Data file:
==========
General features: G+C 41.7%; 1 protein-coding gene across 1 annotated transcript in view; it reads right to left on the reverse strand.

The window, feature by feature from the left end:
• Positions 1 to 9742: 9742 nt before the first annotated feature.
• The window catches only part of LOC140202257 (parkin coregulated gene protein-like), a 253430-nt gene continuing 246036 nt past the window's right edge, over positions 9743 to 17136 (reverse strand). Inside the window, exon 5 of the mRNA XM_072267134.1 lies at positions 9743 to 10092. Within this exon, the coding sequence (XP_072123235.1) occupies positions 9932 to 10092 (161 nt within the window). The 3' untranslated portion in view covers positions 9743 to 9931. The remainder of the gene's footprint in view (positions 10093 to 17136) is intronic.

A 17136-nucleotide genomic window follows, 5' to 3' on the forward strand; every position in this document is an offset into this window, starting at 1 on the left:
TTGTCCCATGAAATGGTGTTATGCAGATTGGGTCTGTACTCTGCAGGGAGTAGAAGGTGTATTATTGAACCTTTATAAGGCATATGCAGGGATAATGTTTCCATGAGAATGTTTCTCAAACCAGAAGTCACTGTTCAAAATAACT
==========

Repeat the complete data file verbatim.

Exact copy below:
General features: G+C 41.7%; 1 protein-coding gene across 1 annotated transcript in view; it reads right to left on the reverse strand.

The window, feature by feature from the left end:
• Positions 1 to 9742: 9742 nt before the first annotated feature.
• The window catches only part of LOC140202257 (parkin coregulated gene protein-like), a 253430-nt gene continuing 246036 nt past the window's right edge, over positions 9743 to 17136 (reverse strand). Inside the window, exon 5 of the mRNA XM_072267134.1 lies at positions 9743 to 10092. Within this exon, the coding sequence (XP_072123235.1) occupies positions 9932 to 10092 (161 nt within the window). The 3' untranslated portion in view covers positions 9743 to 9931. The remainder of the gene's footprint in view (positions 10093 to 17136) is intronic.

A 17136-nucleotide genomic window follows, 5' to 3' on the forward strand; every position in this document is an offset into this window, starting at 1 on the left:
TTGTCCCATGAAATGGTGTTATGCAGATTGGGTCTGTACTCTGCAGGGAGTAGAAGGTGTATTATTGAACCTTTATAAGGCATATGCAGGGATAATGTTTCCATGAGAATGTTTCTCAAACCAGAAGTCACTGTTCAAAATAACT